Are images your slow-down?

This article covers the image export half of optimization. For the server half, read Nathaniel Bibler’s DevOps article on the same subject

This year, the HTTPArchive chugged through over 44.3 trillion kB of images on websites. That’s enough to go to the moon and back 35 times!

Wait — that doesn’t make sense.

Er, let me start again. We’ve (we–the internet, not we–Envy) recently tipped the scales at 1.9MB for the average page weight, 63% of which is due to images alone. There’s little doubt that our corpulent friend, the image, needs a little help trimming down.

Can your site load in 2 seconds like your users expect it to? No? Then images are probably your slow-down.

At Envy, our image optimization process is 3-fold:

  1. Picking the right format
  2. Picking the right size
  3. Optimizing via ImageOptim and SVGO

1: The Formats

OUTDATED reference guide (see note below)

Update: ImageOptim is really good at optimizing PNGs, especially if you enable lossy minification. PNG24 will more than likely be sufficient for most cases.

These are merely rule-of-thumbs, and any format will surprise you. Be aware of compression tendencies, but always experiment.

The most essential part of image optimization is understanding the basics of each file format. Ideally, your image weight should be split between:

  • SVG for low-color images (and everything you possibly can)
  • JPG for photos, paintings, or any other high-color imagery (including screenshots containing these)
  • PNG for any images needing true transparency (or when PNG-8 is being stupid)

Just about any graphics software these days can export / change file type. Whatever you use, make sure you convert to sRGB color space. That’s important to make sure your colors show up the same on everybody else’s monitors.

What about GIF?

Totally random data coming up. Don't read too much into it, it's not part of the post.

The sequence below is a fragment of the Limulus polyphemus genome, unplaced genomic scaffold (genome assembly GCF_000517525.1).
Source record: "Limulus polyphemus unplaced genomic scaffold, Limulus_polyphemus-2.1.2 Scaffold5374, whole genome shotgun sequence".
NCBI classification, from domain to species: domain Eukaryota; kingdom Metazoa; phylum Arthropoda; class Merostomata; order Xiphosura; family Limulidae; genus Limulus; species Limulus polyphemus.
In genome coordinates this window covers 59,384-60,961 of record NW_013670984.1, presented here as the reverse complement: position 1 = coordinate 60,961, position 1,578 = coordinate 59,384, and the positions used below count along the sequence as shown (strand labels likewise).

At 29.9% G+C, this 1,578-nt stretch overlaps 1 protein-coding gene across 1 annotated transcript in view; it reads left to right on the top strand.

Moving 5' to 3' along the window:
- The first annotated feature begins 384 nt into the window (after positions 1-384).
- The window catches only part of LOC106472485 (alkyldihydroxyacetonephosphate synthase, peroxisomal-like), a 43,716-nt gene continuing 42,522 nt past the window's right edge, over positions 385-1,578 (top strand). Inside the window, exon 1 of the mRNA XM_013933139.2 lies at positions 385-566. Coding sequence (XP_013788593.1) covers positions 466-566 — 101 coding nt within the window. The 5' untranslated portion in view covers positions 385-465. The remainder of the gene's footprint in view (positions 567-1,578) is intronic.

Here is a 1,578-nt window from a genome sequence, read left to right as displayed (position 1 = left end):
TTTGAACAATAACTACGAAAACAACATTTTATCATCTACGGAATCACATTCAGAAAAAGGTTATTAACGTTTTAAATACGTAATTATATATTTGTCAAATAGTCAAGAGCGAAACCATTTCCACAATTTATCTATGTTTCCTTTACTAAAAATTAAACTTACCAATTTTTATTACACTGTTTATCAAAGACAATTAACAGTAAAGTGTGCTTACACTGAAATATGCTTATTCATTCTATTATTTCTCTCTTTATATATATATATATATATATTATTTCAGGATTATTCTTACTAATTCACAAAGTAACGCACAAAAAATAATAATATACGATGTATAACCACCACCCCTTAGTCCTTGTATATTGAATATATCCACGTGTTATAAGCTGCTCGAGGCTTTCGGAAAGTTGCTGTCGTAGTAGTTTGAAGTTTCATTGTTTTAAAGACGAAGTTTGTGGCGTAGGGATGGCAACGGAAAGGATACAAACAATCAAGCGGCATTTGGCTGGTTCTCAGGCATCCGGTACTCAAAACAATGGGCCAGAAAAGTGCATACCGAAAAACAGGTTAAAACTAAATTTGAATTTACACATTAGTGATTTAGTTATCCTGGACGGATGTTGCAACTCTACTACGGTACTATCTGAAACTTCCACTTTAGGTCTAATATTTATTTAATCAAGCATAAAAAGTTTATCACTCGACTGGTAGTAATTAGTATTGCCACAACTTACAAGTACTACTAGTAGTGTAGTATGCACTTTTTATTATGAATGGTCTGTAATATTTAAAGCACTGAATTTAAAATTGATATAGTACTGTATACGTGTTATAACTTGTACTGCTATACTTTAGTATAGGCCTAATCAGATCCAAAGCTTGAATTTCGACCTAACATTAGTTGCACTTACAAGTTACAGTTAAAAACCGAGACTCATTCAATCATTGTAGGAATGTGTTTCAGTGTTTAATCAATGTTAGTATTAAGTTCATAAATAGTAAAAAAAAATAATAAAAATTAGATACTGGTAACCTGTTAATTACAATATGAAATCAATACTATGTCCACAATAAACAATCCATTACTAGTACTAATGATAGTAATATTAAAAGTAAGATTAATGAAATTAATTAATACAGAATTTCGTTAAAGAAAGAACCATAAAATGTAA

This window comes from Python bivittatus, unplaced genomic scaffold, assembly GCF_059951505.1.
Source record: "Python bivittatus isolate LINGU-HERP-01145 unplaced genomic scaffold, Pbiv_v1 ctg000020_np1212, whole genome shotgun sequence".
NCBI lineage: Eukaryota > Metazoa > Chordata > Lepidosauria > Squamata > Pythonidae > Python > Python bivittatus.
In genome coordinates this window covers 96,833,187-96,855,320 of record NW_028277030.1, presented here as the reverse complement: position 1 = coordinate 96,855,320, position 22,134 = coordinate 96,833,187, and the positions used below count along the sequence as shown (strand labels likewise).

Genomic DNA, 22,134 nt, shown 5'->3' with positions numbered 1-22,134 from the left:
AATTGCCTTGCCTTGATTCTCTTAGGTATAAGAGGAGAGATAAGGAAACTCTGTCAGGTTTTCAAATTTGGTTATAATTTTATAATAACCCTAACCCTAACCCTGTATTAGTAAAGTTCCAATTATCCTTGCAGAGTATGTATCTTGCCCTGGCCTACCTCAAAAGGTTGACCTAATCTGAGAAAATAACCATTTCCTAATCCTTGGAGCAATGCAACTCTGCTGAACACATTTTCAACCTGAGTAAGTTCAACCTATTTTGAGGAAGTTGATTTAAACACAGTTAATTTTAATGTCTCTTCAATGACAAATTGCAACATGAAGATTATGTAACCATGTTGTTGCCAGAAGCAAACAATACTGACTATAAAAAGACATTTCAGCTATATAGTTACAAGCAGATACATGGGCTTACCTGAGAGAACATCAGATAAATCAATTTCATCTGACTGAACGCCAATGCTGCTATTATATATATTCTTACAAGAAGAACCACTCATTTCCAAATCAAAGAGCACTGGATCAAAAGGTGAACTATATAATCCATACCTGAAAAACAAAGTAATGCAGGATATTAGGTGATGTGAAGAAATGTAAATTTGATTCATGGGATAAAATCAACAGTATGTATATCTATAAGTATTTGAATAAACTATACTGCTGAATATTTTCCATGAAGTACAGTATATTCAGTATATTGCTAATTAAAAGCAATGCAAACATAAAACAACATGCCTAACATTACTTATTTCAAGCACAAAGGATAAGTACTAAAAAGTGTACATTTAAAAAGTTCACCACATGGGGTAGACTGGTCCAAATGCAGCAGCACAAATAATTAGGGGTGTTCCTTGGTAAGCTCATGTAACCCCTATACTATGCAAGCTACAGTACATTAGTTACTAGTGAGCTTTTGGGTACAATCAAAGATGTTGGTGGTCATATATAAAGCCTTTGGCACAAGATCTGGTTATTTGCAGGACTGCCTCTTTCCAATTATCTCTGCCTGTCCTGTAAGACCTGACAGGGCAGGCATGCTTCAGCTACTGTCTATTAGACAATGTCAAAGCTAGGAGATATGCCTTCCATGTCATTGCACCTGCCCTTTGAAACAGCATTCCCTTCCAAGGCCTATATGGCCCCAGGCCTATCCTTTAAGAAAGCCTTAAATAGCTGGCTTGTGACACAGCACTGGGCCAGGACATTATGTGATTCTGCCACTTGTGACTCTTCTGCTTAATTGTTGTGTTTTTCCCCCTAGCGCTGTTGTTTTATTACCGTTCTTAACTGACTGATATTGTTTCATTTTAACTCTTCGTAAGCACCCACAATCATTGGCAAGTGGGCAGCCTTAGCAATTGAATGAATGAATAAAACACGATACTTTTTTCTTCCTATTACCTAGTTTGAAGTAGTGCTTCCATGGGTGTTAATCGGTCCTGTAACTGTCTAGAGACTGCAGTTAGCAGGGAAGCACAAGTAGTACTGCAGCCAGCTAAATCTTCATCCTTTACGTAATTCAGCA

You know when you need GIF: animation. If possible, try to use MP4 (H.264) instead.

2: Image Resolution

Note: the word Retina™ is used to mean all “high-pixel-density” screens, regardless of manufacturer. I also use Kleenexes® and Band-aids®.

We save out retina (2×) and normal image assets for all of our non-vector assets. The actual size depends on the content; if we have full-bleed (edge-to-edge) images we’ll typically save 2 versions:

  • 752w for mobile devices (if it saves bandwidth over 1280w)
  • 1280w for desktop
  • 2560w for retina tablets and large displays

If you use webpack, you can easily resize on-the-fly thanks to loaders like srcset-loader.

We’ll also make adjustments to resolution from there based on importance. Primary photos, since they’re main content, will have to be crisp and vivid, so we may make those higher-resolution than normal. But for background textures where pixelation is less noticeable, we can afford to crunch those images a little more.

In both instances, pixel density media queries such as

@media only screen and (min-resolution: 1.5dppx) {
  /* retina styles here */

work wonders for keeping your code performant across platforms without sacrificing your vibrant, high-resolution imagery. In our Sass-fueled environment at Envy, we’ll use functions such as:

=retina($width) @media only screen and (min-width: #{$width}) and (min-resolution: 1.5dppx)
  @content // Example
      background-image: url('bg.jpg') // 960w image +retina(960px)
      background-image: url('bg@2x.jpg') // 1920w image

to only load high-resolution images when the screen is a) a minimum width, and b) capable of even showing retina imagery. If you didn’t have min-width as part of the query, for example, you’d be bogging down all your iPhone 6/7/8/X visitors (a 750px display) with 1920px-wide imagery—a complete waste of bandwidth and memory.

All-in-all, the main idea for effective image resolution is asking: Where am I wasting resolution and bandwidth on images that don’t need it?

JPG tip: resolution > quality

A neat trick, since we live in the era of browser scaling, is to actually save out JPGs at 2× resolution and at low quality. You can then use CSS to down-scale the images, and the final result is not only a fraction of its original size, but is now retina-enabled as well.